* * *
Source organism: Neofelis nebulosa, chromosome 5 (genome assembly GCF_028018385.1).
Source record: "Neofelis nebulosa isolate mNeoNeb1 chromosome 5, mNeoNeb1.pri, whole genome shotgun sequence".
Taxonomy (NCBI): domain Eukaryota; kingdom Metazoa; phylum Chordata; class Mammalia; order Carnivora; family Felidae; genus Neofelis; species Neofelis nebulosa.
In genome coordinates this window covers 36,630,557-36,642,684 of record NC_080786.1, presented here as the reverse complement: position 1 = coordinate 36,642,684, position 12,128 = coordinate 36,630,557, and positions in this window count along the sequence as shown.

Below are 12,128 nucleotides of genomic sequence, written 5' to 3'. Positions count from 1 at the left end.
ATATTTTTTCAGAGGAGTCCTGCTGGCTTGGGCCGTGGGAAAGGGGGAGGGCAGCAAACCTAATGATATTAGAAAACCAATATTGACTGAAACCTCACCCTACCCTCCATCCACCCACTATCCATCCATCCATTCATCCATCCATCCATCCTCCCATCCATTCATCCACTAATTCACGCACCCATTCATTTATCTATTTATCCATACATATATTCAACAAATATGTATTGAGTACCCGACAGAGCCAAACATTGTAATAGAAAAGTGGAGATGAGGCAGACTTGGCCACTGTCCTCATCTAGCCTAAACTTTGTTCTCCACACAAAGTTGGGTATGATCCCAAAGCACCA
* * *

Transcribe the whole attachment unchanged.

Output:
Source organism: Neofelis nebulosa, chromosome 5 (genome assembly GCF_028018385.1).
Source record: "Neofelis nebulosa isolate mNeoNeb1 chromosome 5, mNeoNeb1.pri, whole genome shotgun sequence".
Taxonomy (NCBI): domain Eukaryota; kingdom Metazoa; phylum Chordata; class Mammalia; order Carnivora; family Felidae; genus Neofelis; species Neofelis nebulosa.
In genome coordinates this window covers 36,630,557-36,642,684 of record NC_080786.1, presented here as the reverse complement: position 1 = coordinate 36,642,684, position 12,128 = coordinate 36,630,557, and positions in this window count along the sequence as shown.

Below are 12,128 nucleotides of genomic sequence, written 5' to 3'. Positions count from 1 at the left end.
ATATTTTTTCAGAGGAGTCCTGCTGGCTTGGGCCGTGGGAAAGGGGGAGGGCAGCAAACCTAATGATATTAGAAAACCAATATTGACTGAAACCTCACCCTACCCTCCATCCACCCACTATCCATCCATCCATTCATCCATCCATCCATCCTCCCATCCATTCATCCACTAATTCACGCACCCATTCATTTATCTATTTATCCATACATATATTCAACAAATATGTATTGAGTACCCGACAGAGCCAAACATTGTAATAGAAAAGTGGAGATGAGGCAGACTTGGCCACTGTCCTCATCTAGCCTAAACTTTGTTCTCCACACAAAGTTGGGTATGATCCCAAAGCACCA